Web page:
Here between the sheds of the Rocky Mountains and the Appalachians, here now a morning star fixes a fire sign over the timber claims and cow pastures, the corn belt, the cotton belt, the cattle ranches.
Here the gray geese go five hundred miles and back with a wind under their wings honking the cry for a new home.Here I know I will hanker after nothing so much as one more sunrise or a sky moon of fire doubled to a river moon of water.
- After the sunburn of the day
- handling a pitchfork at a hayrack,
- after the eggs and biscuit and coffee,
- the pearl-gray haystacks
- in the gloaming
- are cool prayers
- to the harvest hands.
I am here when the cities are gone.
I am here before the cities come.
I nourished the lonely men on horses.
I will keep the laughing men who ride iron.
I am dust of men.
You came in wagons, making streets and schools.
Kin of the ax and rifle, kin of the plow and horse,
Singing Yankee Doodle, Old Dan Tucker, Turkey in the Straw,
You in the coonskin cap at a log house door hearing a lone wolf howl,
You at a sod house door reading the blizzards and chinooks let loose from Medicine Hat,
I am dust of your dust, as I am brother and mother
To the copper faces, the worker in flint and clay,
The singing women and their sons a thousand years agoMarching single file the timber and the plain.
I last while old wars are fought, while peace broods mother-like,While new wars arise and the fresh killings of young men.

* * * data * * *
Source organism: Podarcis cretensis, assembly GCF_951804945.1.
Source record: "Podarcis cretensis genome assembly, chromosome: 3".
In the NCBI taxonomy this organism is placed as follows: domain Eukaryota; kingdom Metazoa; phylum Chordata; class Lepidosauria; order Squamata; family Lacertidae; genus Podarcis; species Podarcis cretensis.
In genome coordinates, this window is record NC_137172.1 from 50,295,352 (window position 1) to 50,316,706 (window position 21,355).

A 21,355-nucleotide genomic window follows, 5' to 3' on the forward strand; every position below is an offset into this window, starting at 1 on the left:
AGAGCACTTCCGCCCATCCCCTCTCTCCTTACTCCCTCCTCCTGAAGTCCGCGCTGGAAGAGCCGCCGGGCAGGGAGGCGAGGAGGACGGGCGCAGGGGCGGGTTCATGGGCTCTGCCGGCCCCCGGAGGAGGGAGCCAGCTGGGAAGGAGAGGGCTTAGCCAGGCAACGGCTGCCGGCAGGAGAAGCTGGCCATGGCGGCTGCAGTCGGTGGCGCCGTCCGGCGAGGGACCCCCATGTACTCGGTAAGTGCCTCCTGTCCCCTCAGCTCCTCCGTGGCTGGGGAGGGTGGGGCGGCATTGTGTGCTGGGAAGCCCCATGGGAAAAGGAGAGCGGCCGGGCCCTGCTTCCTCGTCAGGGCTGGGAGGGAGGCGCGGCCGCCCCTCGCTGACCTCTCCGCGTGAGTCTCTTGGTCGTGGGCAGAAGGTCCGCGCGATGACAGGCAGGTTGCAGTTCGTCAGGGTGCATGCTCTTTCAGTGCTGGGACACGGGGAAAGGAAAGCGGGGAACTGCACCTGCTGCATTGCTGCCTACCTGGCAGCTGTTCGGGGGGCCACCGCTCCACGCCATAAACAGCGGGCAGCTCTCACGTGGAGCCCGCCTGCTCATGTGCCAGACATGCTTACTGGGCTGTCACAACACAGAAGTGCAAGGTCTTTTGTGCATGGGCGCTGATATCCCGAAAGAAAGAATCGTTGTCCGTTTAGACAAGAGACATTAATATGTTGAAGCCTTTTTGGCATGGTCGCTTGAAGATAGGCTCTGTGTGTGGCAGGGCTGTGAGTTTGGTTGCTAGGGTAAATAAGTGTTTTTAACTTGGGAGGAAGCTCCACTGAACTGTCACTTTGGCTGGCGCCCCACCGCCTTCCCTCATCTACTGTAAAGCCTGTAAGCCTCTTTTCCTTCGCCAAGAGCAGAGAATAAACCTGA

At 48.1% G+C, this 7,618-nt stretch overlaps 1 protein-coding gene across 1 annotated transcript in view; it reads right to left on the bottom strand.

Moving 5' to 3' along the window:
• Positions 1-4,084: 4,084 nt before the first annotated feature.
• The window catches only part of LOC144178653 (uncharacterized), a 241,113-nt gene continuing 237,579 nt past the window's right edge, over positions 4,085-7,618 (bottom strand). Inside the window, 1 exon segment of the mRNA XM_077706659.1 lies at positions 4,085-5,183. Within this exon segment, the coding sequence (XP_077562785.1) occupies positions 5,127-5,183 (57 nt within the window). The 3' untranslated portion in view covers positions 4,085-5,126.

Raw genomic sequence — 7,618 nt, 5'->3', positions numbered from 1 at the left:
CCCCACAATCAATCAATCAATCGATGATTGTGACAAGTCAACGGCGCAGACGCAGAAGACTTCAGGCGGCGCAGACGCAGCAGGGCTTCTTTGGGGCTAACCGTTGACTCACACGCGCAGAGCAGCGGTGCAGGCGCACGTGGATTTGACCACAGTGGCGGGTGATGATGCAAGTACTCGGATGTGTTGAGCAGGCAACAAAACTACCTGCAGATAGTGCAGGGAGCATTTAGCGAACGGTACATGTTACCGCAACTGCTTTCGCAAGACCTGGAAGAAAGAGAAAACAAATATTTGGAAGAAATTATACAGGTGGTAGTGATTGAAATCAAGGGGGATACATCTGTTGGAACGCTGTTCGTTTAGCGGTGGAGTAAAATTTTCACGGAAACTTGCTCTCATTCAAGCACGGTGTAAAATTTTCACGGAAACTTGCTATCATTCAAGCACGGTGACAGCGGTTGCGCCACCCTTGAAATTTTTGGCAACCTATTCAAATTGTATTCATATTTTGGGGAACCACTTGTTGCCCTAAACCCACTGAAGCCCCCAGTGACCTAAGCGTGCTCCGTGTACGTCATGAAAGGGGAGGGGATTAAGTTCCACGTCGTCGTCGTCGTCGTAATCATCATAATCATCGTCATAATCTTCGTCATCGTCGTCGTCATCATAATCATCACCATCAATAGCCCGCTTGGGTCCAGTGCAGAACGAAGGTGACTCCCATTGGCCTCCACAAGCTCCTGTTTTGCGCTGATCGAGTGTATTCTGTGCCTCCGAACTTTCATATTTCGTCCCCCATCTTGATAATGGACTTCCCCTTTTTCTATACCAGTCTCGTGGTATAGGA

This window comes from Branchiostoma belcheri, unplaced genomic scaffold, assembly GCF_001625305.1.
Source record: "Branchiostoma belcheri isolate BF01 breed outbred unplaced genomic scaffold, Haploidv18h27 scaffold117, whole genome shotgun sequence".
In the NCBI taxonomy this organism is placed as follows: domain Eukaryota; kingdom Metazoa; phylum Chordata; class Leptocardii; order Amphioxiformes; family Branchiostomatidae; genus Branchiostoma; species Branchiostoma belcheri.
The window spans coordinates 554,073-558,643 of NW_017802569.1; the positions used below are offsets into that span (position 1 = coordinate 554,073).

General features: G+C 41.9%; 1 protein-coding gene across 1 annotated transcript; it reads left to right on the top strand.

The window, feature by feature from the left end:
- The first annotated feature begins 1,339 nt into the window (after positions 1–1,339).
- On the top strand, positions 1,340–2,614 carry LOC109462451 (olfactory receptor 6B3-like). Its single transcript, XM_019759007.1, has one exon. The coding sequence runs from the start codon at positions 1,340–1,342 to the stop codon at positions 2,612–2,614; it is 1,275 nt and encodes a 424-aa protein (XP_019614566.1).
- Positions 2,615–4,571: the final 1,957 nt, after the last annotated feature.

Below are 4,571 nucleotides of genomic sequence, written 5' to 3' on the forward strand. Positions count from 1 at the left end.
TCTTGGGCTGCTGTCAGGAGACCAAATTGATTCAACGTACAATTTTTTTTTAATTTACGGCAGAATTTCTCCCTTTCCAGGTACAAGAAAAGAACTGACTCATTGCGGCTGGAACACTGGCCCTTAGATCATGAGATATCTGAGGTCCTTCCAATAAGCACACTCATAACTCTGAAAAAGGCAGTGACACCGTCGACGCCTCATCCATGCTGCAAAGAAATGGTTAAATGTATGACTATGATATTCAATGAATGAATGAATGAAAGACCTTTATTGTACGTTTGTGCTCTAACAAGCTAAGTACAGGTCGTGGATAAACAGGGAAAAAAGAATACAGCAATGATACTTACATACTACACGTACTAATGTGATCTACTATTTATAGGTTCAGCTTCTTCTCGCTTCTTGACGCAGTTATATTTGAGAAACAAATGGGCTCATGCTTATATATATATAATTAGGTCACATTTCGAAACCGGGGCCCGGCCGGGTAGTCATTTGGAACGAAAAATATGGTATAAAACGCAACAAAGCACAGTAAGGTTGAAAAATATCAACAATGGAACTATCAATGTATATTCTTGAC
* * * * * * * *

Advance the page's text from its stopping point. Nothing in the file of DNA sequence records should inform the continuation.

Appomattox is a beautiful word to me and so is Valley Forge and the Marne and Verdun,
I who have seen the red births and the red deathsOf sons and daughters, I take peace or war, I say nothing and wait.
- Rivers cut a path on flat lands.
- The mountains stand up.
- The salt oceans press in
- And push on the coast lines.
- The sun, the wind, bring rain
- And I know what the rainbow writes across the east or west in a half-circle:
- A love-letter pledge to come again.
- Towns on the Soo Line,
- Towns on the Big Muddy,
- Laugh at each other for cubs
- And tease as children.
Here I saw a city rise and say to the peoples round world: Listen, I am strong, I know what I want.Out of log houses and stumps—canoes stripped from tree-sides—flatboats coaxed with an ax from the timber claims—in the years when the red and the white men met—the houses and streets rose.
What eaves of skyscrapers against a smoke moon?
These chimneys shaking on the lumber shanties
When the coal boats plow by on the river—
The hunched shoulders of the grain elevators—
The flame sprockets of the sheet steel millsAnd the men in the rolling mills with their shirts off
- what brothers these
- in the dark
- of a thousand years?
The sun puts out the stars of the skyAnd the headlight of the Limited train.
Snow hats are on the rolling prairie hills.The Mississippi bluffs wear snow hats.
- O farmerman.
- Cram their insides till they waddle on short legs
- Under the drums of bellies, hams of fat.
- Kill your hogs with a knife slit under the ear.
- Hack them with cleavers.
- Hang them with hooks in the hind legs.